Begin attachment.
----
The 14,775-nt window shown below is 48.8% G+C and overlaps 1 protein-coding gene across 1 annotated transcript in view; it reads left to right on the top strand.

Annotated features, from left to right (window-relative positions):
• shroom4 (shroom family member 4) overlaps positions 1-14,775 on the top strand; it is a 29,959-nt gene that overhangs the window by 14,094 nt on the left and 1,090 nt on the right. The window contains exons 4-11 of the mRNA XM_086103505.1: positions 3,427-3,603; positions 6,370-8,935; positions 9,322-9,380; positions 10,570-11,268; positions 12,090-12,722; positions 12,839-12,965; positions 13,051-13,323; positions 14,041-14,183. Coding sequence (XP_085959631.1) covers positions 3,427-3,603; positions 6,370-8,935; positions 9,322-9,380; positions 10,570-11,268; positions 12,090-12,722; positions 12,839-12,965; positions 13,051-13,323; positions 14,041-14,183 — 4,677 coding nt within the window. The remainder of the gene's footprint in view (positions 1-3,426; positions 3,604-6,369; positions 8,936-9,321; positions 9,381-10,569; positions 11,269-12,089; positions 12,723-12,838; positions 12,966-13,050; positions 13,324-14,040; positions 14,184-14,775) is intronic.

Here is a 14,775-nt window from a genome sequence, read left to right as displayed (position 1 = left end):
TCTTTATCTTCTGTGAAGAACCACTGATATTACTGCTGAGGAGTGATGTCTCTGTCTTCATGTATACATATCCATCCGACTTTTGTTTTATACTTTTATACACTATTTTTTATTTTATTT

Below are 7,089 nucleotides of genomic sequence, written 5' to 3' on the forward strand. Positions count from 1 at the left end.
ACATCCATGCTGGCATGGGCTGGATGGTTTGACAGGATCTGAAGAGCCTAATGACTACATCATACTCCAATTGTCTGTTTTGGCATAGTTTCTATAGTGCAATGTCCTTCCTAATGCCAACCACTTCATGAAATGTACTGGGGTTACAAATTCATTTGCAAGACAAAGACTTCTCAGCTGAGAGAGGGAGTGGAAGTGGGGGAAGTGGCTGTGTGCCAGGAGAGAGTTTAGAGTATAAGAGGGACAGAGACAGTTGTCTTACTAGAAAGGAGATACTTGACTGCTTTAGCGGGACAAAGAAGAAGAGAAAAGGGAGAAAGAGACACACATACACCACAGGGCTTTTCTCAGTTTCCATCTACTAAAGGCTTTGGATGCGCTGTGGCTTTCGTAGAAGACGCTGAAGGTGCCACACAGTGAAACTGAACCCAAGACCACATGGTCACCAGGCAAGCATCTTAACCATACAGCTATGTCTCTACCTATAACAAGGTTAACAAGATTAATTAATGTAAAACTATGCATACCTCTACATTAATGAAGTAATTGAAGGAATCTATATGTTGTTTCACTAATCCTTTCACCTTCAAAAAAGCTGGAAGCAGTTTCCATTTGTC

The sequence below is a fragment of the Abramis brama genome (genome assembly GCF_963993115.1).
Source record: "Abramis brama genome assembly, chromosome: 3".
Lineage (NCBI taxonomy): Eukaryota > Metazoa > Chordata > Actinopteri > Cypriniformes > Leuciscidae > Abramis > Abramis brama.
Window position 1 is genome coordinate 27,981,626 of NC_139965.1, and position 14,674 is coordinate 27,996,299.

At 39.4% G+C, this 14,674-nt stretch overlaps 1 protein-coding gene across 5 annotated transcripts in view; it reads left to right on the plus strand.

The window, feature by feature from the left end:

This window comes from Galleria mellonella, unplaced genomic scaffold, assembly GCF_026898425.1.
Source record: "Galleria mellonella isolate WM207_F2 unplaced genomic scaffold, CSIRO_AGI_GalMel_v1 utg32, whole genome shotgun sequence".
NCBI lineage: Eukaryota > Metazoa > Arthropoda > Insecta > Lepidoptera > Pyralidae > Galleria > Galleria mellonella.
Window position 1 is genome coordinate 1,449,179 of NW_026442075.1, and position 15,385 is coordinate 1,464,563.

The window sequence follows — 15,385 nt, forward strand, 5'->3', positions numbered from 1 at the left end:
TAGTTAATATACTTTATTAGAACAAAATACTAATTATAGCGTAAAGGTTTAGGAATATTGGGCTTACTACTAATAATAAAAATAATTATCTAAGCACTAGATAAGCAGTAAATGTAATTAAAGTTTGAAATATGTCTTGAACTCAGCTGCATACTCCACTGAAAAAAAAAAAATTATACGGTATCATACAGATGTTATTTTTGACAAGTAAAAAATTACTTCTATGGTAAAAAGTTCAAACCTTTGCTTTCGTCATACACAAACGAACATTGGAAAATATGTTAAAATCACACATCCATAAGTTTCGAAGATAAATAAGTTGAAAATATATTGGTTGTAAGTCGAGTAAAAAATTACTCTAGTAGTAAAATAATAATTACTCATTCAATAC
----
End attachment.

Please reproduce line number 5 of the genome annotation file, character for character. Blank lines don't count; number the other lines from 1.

TCTTTATCTTCTGTGAAGAACCACTGATATTACTGCTGAGGAGTGATGTCTCTGTCTTCATGTATACATATCCATCCGACTTTTGTTTTATACTTTTATACACTATTTTTTATTTTATTT